Managing your public reputation is different from investing time in actually being a good customer or vendor. You will be expending resources simply to adjust what other people think of you, or what other people think about what other people have thought about you.

It's inefficient, and it's creepy.

For example, here's a new app that lets you avoid neighborhoods with a bad reputation. People are saying it is racist, partially because it is based on reputation and not facts (though I suspect it probably doesn't matter where the "data" comes from).

Go read any site built on reviews. There's always someone with a one-sided tirade about how someone done them wrong.

Shadow Work

In 1981, Ivan Illich coined the term "shadow work" for unpaid labor in the form of self-service. The classic example is self-checkout at the supermarket. This is a job that (until recently) people were paid to do. When you choose self-checkout, you are doing that job yourself, for free. The workers don't get paid. And you don't get paid for performing said labor. Once you start looking for shadow work, you will see instances of it everywhere.

The new sharing economy takes shadow work to a new level. Now it is not enough to own or have something like a place to sleep or a form of transportation. Now you must become a rental agency for said assets, or you'll be "missing out".

How do you feel about that? Only the very wealthy will be allowed the luxury of owning things and not renting them out to strangers on the side. The slightly wealthy will hire people to manage the renting for them. It's still work, either way.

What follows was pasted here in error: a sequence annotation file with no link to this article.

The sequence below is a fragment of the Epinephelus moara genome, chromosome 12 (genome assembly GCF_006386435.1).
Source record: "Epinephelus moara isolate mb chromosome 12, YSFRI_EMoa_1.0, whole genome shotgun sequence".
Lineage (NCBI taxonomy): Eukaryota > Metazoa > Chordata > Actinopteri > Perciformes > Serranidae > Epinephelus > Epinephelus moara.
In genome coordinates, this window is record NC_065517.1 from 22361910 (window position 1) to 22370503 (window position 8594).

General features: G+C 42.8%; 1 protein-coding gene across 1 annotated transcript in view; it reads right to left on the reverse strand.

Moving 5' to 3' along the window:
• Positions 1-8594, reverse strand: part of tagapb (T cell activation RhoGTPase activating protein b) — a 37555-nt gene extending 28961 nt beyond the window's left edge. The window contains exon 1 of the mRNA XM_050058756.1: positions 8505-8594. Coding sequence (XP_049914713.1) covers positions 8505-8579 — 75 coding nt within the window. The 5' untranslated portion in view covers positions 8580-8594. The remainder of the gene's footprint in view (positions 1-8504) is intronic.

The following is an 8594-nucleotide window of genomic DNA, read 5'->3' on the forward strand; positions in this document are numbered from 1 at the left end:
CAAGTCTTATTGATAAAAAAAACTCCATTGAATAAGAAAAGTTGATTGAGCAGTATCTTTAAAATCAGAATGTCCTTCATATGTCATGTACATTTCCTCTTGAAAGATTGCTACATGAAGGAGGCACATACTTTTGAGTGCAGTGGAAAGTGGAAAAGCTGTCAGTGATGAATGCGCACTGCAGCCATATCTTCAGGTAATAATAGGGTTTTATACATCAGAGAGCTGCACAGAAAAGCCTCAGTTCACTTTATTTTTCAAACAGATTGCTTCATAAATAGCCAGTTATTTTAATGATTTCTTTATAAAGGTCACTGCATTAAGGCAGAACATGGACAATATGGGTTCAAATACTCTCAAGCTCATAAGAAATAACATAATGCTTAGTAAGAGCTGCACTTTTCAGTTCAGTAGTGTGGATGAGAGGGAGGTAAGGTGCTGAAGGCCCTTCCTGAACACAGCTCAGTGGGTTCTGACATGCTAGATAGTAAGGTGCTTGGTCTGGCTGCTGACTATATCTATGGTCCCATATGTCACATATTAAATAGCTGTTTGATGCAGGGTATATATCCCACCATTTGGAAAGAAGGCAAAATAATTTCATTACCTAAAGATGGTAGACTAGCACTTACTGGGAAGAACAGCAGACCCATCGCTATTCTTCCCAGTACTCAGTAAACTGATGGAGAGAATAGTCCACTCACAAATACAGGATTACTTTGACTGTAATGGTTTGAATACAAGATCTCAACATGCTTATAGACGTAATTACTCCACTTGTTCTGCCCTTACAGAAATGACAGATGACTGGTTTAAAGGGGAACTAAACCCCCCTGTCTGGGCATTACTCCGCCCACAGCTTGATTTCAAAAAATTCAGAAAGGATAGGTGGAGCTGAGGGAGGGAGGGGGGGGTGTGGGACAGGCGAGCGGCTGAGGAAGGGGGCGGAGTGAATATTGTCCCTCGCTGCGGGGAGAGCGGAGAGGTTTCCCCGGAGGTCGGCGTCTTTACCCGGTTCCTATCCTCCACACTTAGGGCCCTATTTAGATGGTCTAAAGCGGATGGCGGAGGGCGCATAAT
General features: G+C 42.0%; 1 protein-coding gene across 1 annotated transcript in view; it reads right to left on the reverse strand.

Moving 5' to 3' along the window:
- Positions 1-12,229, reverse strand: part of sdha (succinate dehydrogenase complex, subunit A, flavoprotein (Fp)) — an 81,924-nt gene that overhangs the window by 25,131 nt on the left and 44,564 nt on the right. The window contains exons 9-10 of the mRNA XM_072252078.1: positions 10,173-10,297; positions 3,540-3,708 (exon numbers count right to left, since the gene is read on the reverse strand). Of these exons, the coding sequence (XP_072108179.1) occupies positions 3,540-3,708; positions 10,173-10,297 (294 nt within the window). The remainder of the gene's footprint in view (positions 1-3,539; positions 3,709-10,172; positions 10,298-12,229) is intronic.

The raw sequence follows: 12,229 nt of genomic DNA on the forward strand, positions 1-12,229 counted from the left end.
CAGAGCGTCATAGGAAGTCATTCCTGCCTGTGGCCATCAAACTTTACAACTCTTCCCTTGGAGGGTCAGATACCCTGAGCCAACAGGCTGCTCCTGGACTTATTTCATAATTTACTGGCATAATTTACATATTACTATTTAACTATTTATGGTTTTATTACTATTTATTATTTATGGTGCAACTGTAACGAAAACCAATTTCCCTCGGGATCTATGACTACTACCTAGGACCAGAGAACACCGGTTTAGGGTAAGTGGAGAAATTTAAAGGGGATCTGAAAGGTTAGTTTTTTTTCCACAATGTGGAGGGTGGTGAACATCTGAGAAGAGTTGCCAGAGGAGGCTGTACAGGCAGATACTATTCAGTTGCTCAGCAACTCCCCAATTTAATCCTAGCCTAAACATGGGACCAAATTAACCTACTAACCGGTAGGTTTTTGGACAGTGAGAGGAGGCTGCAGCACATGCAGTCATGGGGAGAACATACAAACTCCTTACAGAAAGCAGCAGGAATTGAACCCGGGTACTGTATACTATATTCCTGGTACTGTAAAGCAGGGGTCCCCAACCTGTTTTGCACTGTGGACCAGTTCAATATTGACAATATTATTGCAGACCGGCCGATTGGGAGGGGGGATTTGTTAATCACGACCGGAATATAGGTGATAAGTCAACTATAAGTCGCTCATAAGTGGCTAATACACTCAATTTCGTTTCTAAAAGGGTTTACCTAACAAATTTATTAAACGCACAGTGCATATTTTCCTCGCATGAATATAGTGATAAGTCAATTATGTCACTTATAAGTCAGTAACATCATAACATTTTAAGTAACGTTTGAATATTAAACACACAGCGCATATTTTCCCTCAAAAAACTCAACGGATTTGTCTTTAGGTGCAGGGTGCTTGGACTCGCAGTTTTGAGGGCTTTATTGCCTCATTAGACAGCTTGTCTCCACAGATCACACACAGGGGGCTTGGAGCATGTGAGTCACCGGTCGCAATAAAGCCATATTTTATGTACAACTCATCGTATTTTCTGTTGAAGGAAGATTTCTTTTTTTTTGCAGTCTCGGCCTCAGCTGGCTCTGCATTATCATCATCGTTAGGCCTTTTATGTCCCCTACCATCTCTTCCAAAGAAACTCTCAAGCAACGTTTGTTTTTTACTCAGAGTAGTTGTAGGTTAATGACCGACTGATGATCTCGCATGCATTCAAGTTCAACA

You can expect some...interesting experiences, or at least memorable ones from your new job(s).

From Optional to Mandatory

In the post-World War II economy, some households became 2-income families. These families enjoyed some prosperity relative to single-income folks, for obvious reasons. And for several decades, this was a path families could use to add greater flexibility or wealth.

But over time, the world changed and this became expected, and then for many, required. And one day, people realized that instead of having "one job to stay afloat, and one job as backup", they had "two jobs required to stay afloat". No backup. Now you're at risk all the time - you need both people to stay healthy and working.

The two-income household became mandatory, not optional.

This is the future of the sharing economy for many, especially at the lower end of the economic spectrum. You'll be balancing multiple part-time jobs just like today, but now you'll also be balancing "sharing" any asset you can get your hands on and maintain.

And you'll be competing against the professionals (who will be more experienced, more skilled, and have lots more positive reviews) in an unregulated, reputation-based economy. Good luck!

The End of Privacy